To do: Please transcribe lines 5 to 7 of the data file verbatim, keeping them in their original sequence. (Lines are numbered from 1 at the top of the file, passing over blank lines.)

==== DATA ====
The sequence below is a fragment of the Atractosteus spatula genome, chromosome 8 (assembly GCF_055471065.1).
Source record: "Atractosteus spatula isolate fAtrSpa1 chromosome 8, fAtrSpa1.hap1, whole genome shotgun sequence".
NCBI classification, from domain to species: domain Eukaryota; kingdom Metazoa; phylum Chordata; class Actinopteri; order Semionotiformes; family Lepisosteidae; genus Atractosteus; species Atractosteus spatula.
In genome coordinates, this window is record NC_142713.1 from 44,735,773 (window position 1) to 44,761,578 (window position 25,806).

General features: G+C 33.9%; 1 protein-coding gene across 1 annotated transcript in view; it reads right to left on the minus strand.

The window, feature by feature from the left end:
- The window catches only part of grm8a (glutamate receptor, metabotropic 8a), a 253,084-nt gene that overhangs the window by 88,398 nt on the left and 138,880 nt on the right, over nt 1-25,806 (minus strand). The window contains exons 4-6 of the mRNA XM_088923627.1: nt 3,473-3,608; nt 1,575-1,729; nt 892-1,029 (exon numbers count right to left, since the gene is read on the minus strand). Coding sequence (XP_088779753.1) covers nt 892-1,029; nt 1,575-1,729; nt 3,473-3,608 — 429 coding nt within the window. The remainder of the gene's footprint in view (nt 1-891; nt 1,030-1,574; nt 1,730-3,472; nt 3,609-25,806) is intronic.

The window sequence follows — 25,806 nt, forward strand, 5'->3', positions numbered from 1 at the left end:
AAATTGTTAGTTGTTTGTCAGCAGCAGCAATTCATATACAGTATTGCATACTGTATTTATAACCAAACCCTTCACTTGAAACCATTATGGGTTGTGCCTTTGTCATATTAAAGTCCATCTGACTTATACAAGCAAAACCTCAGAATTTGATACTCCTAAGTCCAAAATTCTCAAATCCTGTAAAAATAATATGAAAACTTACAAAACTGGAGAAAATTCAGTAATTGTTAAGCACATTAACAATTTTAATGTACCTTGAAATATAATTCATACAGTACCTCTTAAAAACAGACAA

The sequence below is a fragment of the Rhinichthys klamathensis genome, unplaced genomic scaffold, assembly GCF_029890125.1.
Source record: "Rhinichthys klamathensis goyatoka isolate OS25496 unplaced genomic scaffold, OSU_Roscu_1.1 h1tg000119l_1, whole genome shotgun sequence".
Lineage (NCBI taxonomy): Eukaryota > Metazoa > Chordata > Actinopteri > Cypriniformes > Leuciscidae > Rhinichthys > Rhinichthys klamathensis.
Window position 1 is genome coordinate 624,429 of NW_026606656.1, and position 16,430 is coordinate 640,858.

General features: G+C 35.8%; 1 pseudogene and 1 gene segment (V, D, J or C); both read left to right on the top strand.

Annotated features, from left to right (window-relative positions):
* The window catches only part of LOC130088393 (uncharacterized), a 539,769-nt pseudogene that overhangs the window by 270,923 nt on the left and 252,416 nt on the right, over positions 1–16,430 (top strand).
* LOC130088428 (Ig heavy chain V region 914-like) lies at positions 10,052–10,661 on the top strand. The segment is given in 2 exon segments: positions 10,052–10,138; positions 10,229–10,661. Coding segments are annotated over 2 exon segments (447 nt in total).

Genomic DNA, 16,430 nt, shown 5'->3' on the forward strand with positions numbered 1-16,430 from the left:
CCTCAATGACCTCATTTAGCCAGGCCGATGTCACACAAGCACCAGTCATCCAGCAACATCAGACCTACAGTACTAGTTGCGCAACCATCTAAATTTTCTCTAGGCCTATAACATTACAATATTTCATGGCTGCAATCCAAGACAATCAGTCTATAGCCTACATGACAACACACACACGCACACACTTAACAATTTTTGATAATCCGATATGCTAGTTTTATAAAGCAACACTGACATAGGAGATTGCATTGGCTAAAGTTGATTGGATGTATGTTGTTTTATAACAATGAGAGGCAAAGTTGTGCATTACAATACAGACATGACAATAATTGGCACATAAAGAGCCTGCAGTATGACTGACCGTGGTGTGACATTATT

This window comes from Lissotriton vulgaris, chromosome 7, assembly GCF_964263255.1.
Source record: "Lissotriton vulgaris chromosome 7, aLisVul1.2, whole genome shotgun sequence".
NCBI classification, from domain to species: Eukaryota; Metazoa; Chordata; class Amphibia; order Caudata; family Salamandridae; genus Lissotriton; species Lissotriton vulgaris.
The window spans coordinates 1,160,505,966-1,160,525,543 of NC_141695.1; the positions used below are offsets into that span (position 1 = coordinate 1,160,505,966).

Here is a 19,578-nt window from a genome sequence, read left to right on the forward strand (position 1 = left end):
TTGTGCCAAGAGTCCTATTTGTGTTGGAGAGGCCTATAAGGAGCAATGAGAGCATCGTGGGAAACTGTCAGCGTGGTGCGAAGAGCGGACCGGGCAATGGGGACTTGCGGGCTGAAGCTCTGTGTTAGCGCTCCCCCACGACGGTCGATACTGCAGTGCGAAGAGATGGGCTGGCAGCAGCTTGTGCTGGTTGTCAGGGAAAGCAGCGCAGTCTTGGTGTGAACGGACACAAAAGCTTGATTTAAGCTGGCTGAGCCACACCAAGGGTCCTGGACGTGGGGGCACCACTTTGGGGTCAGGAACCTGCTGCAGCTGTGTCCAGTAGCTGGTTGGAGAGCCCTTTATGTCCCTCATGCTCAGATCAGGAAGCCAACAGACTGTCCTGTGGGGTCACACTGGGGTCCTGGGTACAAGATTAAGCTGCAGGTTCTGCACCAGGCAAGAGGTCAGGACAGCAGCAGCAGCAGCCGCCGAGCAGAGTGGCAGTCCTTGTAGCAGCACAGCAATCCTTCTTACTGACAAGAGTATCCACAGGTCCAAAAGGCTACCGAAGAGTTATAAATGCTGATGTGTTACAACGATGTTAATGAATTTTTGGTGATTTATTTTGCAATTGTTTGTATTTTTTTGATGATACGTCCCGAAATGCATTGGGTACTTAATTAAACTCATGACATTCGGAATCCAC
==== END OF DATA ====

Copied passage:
General features: G+C 33.9%; 1 protein-coding gene across 1 annotated transcript in view; it reads right to left on the minus strand.

The window, feature by feature from the left end:
- The window catches only part of grm8a (glutamate receptor, metabotropic 8a), a 253,084-nt gene that overhangs the window by 88,398 nt on the left and 138,880 nt on the right, over nt 1-25,806 (minus strand). The window contains exons 4-6 of the mRNA XM_088923627.1: nt 3,473-3,608; nt 1,575-1,729; nt 892-1,029 (exon numbers count right to left, since the gene is read on the minus strand). Coding sequence (XP_088779753.1) covers nt 892-1,029; nt 1,575-1,729; nt 3,473-3,608 — 429 coding nt within the window. The remainder of the gene's footprint in view (nt 1-891; nt 1,030-1,574; nt 1,730-3,472; nt 3,609-25,806) is intronic.